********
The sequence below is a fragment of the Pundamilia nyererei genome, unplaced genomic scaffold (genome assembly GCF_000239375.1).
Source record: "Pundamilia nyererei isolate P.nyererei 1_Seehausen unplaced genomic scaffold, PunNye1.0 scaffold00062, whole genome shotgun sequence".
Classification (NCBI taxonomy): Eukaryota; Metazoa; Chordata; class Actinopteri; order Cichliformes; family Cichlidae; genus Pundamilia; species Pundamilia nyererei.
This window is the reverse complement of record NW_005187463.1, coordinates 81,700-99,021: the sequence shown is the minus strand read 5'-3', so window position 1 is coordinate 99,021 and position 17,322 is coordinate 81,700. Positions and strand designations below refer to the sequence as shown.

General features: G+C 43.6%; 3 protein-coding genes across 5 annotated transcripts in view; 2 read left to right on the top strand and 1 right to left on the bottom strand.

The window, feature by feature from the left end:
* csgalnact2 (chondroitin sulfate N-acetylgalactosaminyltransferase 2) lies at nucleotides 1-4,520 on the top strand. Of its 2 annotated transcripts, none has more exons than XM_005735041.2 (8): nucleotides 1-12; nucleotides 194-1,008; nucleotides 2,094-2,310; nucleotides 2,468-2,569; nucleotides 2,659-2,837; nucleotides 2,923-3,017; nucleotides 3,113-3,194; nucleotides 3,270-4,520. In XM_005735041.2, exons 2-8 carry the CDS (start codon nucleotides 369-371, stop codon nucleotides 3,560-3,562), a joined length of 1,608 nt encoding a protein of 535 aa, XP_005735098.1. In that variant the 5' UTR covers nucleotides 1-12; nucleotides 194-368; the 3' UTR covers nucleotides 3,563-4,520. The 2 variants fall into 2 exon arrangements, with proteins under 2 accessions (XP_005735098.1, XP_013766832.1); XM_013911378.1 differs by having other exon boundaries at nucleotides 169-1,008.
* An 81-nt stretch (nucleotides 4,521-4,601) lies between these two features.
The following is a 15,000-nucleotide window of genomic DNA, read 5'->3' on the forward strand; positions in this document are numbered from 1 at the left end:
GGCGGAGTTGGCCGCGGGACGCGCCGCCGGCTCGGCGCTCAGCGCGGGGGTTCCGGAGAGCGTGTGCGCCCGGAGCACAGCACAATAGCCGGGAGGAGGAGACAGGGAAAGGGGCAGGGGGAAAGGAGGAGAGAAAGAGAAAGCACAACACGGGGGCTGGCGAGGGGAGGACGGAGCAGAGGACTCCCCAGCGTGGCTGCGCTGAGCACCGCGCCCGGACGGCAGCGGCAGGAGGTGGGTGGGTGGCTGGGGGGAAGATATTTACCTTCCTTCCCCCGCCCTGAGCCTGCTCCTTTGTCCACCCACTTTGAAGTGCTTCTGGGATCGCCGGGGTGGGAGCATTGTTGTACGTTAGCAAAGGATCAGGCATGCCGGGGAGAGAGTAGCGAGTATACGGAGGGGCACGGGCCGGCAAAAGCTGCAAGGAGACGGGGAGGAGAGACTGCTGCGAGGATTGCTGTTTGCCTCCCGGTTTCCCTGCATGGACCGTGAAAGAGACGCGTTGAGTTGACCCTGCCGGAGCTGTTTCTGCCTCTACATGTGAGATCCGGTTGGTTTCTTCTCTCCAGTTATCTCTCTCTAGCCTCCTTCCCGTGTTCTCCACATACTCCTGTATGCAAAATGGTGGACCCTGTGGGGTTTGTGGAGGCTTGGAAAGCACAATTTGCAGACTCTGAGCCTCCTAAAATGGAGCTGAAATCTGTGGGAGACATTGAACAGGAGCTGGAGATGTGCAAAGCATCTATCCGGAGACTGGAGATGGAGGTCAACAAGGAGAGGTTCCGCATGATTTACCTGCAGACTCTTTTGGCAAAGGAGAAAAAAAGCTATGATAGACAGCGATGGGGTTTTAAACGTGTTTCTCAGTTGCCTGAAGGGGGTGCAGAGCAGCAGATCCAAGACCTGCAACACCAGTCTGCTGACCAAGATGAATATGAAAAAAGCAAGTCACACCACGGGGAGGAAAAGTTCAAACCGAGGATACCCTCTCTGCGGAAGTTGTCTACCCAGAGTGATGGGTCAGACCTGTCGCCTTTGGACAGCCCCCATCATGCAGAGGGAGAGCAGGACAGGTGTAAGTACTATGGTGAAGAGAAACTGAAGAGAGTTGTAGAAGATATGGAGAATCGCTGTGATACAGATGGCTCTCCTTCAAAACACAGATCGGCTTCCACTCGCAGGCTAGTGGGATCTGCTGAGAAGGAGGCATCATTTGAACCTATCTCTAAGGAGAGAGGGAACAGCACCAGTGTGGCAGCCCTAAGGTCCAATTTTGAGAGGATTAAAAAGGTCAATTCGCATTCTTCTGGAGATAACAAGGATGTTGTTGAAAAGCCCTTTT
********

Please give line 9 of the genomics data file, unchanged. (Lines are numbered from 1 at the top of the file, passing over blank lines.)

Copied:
The following is a 15,000-nucleotide window of genomic DNA, read 5'->3' on the forward strand; positions in this document are numbered from 1 at the left end: